The Flying not Flapping workshop flapped a bit. Refreshments arrived – 10 cups, 20 bottles of water, no biscuits – for 30 people. Water is good for you but coffee’s essential on a Monday morning. The technology was dodgy too. Occasionally one of the five screens flashed into life but all five together wasn’t happening. Discovered the Support Desk phone discretely under the desk. Yes, right under the desk. It did get better.
Flying not Flapping was led by Ale Armellini, Director of the Institute of Learning and Teaching in HE at the University of Northampton. Ale introduced a mini CAIeRO (Creating Aligned Interactive educational Resource Opportunities) which is ‘time to talk’ about learning design (LD). CAIeRO can be applied to modules, programmes, short courses, anywhere which involves structured learning. Rather than a technology focused intervention, it addresses the learning activities of students which might or might not involve TEL. If TEL-People want to increase their reach and success rates an approach like CAIeRO is worth investigating.
TEL-People do tend to preach to the converted and can rely on the same faces turning up to events. It’s a fact universally acknowledged that labelling an initiative with ‘digital’ or ‘technology’ can be an instant turn-off. Rather than TEL first, it’s helpful to adopt learning design first. Not as snappy but design for learning should be something we all have in common – how can learning be enhanced without it?!
A full CAIeRO usually takes two days so a mini one has to be prescriptive. It goes like this – choose a blended six week course from a given selection, create a mission statement and two key learning outcomes (revisiting ye olde Bloom in the process), decide the topics to cover, the activities the students will take part in (examples on Monday included critically assess, reflect, peer review, evaluate), build in assessment points, formative as well as summative (bearing in mind they don’t need to be all bunched up at the end) and… breathe.
When it came to choosing activities most included different TEL-Tools like blogs, portfolios and discussions. Just because CAIeRO isn’t technology-first doesn’t mean it gets missed out – it’s just a different way to bring it in.
There’s an emphasis on shifting culture. CAIeRO critiques content-delivery and asks students to take part in activities. You often hear staff say ‘students won’t do that‘ but if they’re arriving expecting to be lectured and given content then maybe this expectation needs to be challenged.
Adopting a LD approach is also fresh opportunity to join up the different elements of HE; to embed learning development, employability, Internationalisation, even TEL. The aim is to offer an inclusive as well as holistic experience through the programme rather than as disparate bits and pieces where students risk missing out by not realising skills support is in the library, or employability awards are in the building at the back of the campus. When you know your way around it’s easy to forget how mysterious and intimidating a university can be. LD is about linking subject expertise with opportunities to become creative, critical and reflective while also encouraging staff to be scholarly i.e. research informed and engaged, look for evidence of impact, evaluate their teaching practice and be reassured they are doing a good job.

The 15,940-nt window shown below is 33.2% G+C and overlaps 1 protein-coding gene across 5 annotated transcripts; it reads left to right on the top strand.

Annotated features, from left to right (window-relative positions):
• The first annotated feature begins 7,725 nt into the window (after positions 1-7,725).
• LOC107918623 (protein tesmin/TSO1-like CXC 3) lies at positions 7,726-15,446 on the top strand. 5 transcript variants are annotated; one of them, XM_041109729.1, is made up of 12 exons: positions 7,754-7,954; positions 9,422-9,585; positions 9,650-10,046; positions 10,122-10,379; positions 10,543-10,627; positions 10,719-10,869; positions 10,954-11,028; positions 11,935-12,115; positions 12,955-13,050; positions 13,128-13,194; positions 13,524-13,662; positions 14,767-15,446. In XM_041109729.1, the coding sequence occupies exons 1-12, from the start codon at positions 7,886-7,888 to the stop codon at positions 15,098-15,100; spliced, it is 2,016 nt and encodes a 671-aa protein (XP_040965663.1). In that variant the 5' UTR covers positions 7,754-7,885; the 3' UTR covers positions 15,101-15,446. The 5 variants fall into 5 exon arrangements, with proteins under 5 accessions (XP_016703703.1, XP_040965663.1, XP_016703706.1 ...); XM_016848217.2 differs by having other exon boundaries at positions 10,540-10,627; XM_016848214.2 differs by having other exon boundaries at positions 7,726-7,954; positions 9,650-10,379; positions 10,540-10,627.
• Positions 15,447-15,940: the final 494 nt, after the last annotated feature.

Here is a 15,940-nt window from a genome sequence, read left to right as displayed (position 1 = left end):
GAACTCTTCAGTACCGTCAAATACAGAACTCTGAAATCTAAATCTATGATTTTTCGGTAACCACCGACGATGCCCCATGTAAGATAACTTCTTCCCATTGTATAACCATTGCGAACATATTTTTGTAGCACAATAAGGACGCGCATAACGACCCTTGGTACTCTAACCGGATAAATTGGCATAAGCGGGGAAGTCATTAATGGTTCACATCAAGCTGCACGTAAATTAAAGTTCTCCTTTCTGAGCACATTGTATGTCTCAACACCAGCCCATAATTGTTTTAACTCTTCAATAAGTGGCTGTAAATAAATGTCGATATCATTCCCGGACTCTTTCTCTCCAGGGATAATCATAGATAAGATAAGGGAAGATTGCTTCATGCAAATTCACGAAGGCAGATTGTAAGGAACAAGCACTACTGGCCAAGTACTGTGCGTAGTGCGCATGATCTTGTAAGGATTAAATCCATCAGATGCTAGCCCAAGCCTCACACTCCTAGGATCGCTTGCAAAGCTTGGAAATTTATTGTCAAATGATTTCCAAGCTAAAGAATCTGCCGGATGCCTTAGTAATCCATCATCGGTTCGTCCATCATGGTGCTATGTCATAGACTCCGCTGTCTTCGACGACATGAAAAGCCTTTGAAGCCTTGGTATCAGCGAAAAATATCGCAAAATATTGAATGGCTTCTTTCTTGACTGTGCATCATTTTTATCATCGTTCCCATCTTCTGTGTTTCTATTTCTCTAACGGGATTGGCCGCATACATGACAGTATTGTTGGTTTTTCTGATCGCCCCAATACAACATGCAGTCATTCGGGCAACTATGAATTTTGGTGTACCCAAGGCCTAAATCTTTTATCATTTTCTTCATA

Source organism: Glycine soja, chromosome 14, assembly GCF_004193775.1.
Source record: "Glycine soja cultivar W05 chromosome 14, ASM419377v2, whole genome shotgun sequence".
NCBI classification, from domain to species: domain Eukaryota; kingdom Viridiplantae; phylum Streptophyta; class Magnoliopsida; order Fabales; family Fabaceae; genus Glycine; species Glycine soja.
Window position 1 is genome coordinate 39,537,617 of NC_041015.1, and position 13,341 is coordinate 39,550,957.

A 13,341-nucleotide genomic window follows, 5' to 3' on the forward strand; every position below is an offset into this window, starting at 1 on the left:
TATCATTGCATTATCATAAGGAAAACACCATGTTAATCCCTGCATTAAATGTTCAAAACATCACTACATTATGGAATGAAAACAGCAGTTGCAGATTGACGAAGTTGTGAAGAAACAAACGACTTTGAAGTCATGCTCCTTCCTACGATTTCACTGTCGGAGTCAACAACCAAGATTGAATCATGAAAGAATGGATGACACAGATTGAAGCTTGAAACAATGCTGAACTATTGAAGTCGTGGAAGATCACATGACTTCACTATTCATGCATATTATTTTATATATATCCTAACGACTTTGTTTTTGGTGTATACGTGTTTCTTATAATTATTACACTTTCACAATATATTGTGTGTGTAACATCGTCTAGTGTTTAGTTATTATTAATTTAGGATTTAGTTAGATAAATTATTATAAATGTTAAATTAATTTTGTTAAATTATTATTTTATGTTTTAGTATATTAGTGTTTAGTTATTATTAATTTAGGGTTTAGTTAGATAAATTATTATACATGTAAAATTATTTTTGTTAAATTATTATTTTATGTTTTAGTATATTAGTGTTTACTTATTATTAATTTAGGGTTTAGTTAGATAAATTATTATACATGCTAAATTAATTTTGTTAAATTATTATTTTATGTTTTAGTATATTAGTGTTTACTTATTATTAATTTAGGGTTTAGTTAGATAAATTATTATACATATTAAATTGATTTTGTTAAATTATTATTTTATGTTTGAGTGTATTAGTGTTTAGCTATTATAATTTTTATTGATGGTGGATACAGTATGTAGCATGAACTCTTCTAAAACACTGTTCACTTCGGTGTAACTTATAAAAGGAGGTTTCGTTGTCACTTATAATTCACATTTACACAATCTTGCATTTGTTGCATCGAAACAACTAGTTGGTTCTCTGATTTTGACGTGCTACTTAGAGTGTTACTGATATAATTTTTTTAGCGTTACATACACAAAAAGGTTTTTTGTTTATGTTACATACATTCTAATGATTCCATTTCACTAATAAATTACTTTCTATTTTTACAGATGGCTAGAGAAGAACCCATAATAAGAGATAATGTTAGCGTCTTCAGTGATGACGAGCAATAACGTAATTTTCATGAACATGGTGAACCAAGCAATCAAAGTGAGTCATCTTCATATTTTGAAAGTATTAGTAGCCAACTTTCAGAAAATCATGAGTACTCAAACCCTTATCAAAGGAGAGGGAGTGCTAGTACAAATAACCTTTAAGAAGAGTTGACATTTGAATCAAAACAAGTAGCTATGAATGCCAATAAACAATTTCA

Like it or not we’ve moved into the arena of teaching excellence. Agree or not with the measurement criteria, the TEF offers a rationale for revisiting and reviewing the learning design of programmes. The T in TEF isn’t Technology.
We have to be brave to be different and TEL-People can lead the way. We can start to reach the hard to reach by leaving tech behind and talking about design instead. Find new ways to share practice. Move away from determinist approaches where technology is seen as the answer. Forget force feeding content; it isn’t going anywhere so we can focus on what students can to do with it instead. Introduce activities which involve searching, selecting, sharing and summarising content rather than being handed it on a plate like a roast dinner. Knowing what’s coming can get boring. Learning should be exciting and – dare I say – value for money. As soon as we start to see students as customers buying a degree rather than investing in a learning experience then all is lost.
Ale worked with Gilly Salmon (of emoderating and etivities fame) at the University of Leicester where the idea for CAIeRO was originally conceived as Carpe Diem. To find out more about CAIeRO at Northampton visit this blog post by Julie Usher Demystifying CAIeRO. At Hull we’re planning to put something similar in our Toolbox for Leaning Enhancement.
The cards used during the session (originally called Course Features Card Sort can be downloaded from the OULDI Learning Design Toolbox on the Jisc Design Studio Jisc’s take on LD is a few years old but still well worth a browse around.
It feels like LD has taken a back seat in recent years, or at least gone under cover, but if you scratch the surface there’s the 7 C’s model of learning design, the D4 Appreciative Inquiry approach and Learning Design at the OU for starters. They all involve technology – it should be hard to find learning which doesn’t in 2017 – yet you don’t often see LD on the ALT Jisc mail list or TEL on the SEDA list suggesting there’s still a divide between the worlds of education development and TEL-People.
TEF may be the opportunity to narrow the gap between them, prioritise scholarship and highlight the importance of evidencing impact. A LD approach to TEL could tick the TEF boxes as well as enhance the learning experience for students. Watch this space. We’re developing some exciting new ways of working and will be sharing them here.